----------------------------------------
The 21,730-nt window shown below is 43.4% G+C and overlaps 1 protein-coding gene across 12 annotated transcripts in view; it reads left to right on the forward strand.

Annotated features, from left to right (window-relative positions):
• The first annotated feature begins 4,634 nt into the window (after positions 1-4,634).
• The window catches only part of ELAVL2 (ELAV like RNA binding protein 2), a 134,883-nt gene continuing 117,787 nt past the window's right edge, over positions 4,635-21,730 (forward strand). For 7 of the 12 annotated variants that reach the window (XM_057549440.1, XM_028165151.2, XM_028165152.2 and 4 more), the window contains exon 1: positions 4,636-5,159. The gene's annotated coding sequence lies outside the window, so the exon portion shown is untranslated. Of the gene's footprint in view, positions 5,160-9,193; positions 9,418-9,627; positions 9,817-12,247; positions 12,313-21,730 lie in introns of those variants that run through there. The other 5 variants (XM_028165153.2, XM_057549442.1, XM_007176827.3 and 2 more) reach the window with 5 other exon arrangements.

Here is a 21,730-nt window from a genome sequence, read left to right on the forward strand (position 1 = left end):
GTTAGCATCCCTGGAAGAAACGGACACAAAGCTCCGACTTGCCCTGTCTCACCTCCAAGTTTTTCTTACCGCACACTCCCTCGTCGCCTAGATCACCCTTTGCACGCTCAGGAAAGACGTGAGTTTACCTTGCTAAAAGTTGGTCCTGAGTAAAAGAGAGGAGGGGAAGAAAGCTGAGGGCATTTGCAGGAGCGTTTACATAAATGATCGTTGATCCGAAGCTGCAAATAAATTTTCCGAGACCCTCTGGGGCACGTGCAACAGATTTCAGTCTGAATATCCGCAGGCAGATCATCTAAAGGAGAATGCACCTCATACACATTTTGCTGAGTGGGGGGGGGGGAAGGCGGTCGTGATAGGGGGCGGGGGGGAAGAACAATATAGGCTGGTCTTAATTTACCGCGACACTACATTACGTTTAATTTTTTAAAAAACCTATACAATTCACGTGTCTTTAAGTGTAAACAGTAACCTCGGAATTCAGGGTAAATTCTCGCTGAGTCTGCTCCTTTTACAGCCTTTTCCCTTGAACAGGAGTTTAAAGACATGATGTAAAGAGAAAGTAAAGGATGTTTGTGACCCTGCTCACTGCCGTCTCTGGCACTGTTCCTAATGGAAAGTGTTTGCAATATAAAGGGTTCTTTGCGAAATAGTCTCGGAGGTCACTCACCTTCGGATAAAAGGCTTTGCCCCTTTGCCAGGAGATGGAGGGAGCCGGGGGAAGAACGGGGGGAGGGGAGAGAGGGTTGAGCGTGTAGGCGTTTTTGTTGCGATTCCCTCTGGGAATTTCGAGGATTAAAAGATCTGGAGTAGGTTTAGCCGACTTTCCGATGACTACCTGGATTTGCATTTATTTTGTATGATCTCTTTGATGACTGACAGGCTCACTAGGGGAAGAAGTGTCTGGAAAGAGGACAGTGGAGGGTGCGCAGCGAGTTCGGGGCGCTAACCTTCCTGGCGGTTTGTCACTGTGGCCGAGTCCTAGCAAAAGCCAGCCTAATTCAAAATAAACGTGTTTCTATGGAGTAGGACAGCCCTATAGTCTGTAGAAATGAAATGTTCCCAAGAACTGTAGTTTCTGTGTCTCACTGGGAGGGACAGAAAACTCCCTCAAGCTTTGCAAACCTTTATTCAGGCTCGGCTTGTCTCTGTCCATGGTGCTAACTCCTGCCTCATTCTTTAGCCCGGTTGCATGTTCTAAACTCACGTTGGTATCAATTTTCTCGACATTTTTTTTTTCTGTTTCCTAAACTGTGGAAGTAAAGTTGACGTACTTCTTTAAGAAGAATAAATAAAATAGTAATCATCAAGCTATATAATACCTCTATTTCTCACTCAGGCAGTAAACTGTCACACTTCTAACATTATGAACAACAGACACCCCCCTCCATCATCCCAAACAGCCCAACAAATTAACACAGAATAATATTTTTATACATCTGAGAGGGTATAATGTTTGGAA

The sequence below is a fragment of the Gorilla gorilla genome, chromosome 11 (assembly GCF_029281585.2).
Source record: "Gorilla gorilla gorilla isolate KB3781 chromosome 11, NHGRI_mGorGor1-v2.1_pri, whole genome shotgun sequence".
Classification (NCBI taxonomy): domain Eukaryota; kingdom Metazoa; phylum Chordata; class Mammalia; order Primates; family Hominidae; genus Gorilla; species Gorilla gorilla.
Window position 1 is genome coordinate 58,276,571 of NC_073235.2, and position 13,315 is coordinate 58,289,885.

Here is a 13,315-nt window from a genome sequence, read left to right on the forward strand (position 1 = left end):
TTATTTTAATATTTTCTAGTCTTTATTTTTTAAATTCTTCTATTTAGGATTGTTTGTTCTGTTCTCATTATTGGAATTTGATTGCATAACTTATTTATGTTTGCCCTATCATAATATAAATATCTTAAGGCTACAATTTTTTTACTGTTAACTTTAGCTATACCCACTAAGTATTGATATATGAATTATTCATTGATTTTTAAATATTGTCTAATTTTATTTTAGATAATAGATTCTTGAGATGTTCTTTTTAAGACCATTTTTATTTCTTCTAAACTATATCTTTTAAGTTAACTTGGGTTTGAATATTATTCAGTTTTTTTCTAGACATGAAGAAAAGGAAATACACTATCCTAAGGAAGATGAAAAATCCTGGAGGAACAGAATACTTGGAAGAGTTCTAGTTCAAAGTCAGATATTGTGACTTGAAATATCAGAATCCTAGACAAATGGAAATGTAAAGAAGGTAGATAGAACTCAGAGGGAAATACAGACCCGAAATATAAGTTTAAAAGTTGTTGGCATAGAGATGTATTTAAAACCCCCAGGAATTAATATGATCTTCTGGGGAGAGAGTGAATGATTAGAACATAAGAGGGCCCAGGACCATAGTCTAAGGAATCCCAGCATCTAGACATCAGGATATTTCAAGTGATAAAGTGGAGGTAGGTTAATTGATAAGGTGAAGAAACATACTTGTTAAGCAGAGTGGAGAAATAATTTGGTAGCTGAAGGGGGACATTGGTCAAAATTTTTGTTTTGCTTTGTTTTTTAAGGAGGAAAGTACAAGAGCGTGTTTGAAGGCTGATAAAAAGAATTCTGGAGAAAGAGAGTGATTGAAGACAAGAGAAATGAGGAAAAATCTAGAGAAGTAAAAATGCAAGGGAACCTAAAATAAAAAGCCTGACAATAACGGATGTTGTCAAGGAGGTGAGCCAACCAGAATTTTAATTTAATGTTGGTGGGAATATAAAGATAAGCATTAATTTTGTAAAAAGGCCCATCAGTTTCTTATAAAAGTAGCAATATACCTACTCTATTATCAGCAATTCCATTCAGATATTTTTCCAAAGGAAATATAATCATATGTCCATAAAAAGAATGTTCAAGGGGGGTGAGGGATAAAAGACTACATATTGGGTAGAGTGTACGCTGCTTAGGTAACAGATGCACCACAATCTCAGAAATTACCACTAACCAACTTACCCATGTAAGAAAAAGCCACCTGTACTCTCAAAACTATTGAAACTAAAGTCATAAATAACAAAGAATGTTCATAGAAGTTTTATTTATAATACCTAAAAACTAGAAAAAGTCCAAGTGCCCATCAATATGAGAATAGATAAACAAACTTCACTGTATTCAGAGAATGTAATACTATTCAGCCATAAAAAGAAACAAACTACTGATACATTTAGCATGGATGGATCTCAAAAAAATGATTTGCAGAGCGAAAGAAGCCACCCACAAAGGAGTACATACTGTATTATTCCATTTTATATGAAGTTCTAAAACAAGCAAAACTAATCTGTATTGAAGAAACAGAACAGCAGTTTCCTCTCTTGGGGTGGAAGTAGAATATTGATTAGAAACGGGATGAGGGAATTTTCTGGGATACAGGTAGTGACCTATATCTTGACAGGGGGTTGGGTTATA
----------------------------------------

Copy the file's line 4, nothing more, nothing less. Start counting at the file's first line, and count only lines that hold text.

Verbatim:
• The window catches only part of ELAVL2 (ELAV like RNA binding protein 2), a 134,883-nt gene continuing 117,787 nt past the window's right edge, over positions 4,635-21,730 (forward strand). For 7 of the 12 annotated variants that reach the window (XM_057549440.1, XM_028165151.2, XM_028165152.2 and 4 more), the window contains exon 1: positions 4,636-5,159. The gene's annotated coding sequence lies outside the window, so the exon portion shown is untranslated. Of the gene's footprint in view, positions 5,160-9,193; positions 9,418-9,627; positions 9,817-12,247; positions 12,313-21,730 lie in introns of those variants that run through there. The other 5 variants (XM_028165153.2, XM_057549442.1, XM_007176827.3 and 2 more) reach the window with 5 other exon arrangements.